Kashmir conflict is a maleficent inheritance from the British raj. India and Pakistan went to fisticuffs to settle this dispute. Following their first war on Kashmir, both India and Pakistan accepted ceasefire from January 1, 1949 under supervision of UN observers. No UN resolution incorporates India’s view that maharajha had acceded to India. It is said that the accession instrument stands `stolen’. There is a United Nations’ resolution that forbids India- occupied Kashmir `assembly’ from acceding to India (authenticating royal accession). The main resolutions on Kashmir are: (a) United Nations’ Commission for India Pakistan Resolution dated August 13, 1948. Para 75 (Serial110) in Part III of this resolution states ` The Government of India and the Government of Pakistan reaffirm their wish that the future status of the State of Jammu and Kashmir shall be determined in accordance with the will of the people and to that end, upon acceptance of the truce agreement, both Governments agree to enter into consultations with the Commission to determine fair and equitable conditions whereby such free expression will be assured. (b) UNCIP Resolution dated January 5, 1949 Para 51 (Serial 1196) states ‘The question of accession of the State of Jammu and Kashmir to India or Pakistan will be decided through the democratic method of a free and impartial plebiscite’.
Since both parties agreed to a plebiscite, the question of sanctions never arose. Besides, India approached the United Nations under Chapter VI (Pacific Settlement of Disputes), not Chapter VII (Acts of Aggression).On Nov 2, 1947, Nehru declared in a radio broadcast that the government of India was “prepared, when peace and order have been established in Kashmir, to have a referendum held under international auspices like the United Nations.” I am quoting from Chaudhri Mohammad Ali’s The Emergence of Pakistan. Till 1953, India was, at least verbally, committed to the plebiscite. But, in subsequent period, she had been making frantic efforts to warp the UNO and woo the USA in her favour. For instance, during temporary absence of Pakistan’s rep, India tried to get the `India-Pakistan Question’ deleted from the UN agenda. India based her plea on Security Council’s informal decision, dated July 30, 1996, about deleting dormant questions. The Question was deleted during the Pak rep’s absence, but was restored to agenda upon his arrival.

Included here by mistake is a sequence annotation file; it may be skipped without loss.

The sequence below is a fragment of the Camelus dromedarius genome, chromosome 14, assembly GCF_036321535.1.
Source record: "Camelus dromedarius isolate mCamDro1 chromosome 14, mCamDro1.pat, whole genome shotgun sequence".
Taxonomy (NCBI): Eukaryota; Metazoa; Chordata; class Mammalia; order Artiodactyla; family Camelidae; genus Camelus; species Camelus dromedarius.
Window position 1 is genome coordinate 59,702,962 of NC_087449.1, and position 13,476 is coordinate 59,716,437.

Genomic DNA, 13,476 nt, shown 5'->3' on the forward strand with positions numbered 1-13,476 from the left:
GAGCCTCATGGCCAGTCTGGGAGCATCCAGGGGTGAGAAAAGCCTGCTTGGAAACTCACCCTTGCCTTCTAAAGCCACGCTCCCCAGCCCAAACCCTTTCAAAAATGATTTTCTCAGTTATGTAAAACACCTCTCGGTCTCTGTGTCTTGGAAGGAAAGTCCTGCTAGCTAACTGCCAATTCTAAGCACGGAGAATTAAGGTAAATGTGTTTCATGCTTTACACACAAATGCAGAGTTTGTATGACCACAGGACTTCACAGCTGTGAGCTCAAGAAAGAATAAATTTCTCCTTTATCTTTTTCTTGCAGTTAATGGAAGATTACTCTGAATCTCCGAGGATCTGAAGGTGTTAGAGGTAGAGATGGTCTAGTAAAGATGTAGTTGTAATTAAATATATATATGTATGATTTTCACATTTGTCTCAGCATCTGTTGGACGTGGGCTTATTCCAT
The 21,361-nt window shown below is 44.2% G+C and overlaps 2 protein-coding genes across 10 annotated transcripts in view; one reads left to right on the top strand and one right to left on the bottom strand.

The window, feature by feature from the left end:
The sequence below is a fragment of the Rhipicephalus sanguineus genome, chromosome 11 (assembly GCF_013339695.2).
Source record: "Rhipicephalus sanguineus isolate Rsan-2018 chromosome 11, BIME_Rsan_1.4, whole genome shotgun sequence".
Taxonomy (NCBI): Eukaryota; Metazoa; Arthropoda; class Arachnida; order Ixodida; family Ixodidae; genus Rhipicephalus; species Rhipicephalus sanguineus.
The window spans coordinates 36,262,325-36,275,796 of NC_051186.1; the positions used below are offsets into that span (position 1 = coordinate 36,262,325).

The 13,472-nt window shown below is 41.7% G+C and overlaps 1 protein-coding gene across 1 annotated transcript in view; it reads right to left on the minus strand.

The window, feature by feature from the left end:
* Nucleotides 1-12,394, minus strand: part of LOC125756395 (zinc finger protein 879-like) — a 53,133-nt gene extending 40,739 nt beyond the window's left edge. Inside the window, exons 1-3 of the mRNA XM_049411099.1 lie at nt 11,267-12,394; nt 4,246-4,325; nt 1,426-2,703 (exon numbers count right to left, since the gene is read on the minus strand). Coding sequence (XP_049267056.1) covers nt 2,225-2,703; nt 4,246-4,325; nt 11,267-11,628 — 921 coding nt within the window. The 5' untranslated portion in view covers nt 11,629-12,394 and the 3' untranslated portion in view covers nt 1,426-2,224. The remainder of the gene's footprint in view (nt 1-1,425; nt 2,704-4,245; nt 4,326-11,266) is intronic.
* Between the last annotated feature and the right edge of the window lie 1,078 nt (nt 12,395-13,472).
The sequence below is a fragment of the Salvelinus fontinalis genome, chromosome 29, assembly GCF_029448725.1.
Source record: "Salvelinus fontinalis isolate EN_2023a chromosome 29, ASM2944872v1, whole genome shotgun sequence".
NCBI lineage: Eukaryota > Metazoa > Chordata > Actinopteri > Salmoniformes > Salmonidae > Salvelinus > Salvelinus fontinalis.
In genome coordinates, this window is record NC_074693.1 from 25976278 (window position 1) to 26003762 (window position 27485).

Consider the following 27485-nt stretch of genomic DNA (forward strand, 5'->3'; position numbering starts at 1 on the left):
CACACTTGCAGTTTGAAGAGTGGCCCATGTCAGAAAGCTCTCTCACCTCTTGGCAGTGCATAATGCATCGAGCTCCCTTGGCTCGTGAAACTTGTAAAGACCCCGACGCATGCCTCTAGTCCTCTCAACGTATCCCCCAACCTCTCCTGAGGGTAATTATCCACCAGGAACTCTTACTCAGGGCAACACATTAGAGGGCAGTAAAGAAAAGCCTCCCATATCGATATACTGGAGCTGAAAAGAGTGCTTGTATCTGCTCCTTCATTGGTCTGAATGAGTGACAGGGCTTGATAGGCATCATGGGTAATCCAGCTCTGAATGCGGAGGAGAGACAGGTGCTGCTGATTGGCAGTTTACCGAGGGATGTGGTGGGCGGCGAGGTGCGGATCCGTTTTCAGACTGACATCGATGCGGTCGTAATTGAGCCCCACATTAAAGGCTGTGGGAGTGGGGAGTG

Again, at India’s behest, US Congressman Stephen Solarz elicited the statement from Bush-administration high-level diplomat, John H. Kelly, that plebiscite was no longer possible in Kashmir.
Here is an extract of Solarz’s grilling questions and the gullible answers thereto.
Mr. Solarz: What is the position of the United States with respect to whether there should be a plebiscite?
Mr. Kelly: First of all we believe that Kashmir is disputed territory…
Mr. Solarz: Well, how did we vote upon that resolution at the U.N. back in 1949?
Mr. Kelly: In favor, Mr. Chairman.
Mr. Solarz: Right. So at that time we favored a plebiscite. Do we still favor a plebiscite, or not? Or is it our position now that whether or not there should be a plebiscite is a matter, which should be determined bilaterally between India and Pakistan?
Mr. Kelly: Basically, that’s right, Mr. Chairman.
Mr. Solarz: So we are no longer urging a plebiscite be held?
Mr. Kelly: That’s right.
To India’s chagrin, John R. Mallot, the US State Department’s point man for South Asia in 1993, corrected Kelly’s faux pas. He told the House Foreign Affairs Sub-Committee on Asia and the Pacific on April 28, 1993 that John Kelly ‘misspoke’ in 1990 when he said that the United States no longer believed a plebiscite was necessary in South Asia. Mallot clarified that Kelly made his comment after ‘continued grilling’ by the panel’s (pro-India) chairman, Stephen J. Solarz of New York.
Avid readers may refer to Solarz-Kelly conversation and corrective policy action taken by the US State Department in Robert G. Wirsing’s book India, Pakistan, and the Kashmir Dispute, published by Macmillan Press Limited, London in 1994. They may also see Mushtaqur Rehman’s Divided Kashmir: Old Problems, New Opportunities for India, Pakistan and the Kashmiri People (London, Lynne Reinner Publishers, London, 1996, pp. 162-163).
Kashmir is a simmering nuclear tinderbox. There is no UNO resolution incorporating India’s volte face that India-occupied Kashmir has acceded to India through the so-called state assembly’s resolution. Till recently, the USA viewed Kashmir as a disputed state. It clarified there is not an iota of change in US policy on Kashmir what’s its current position?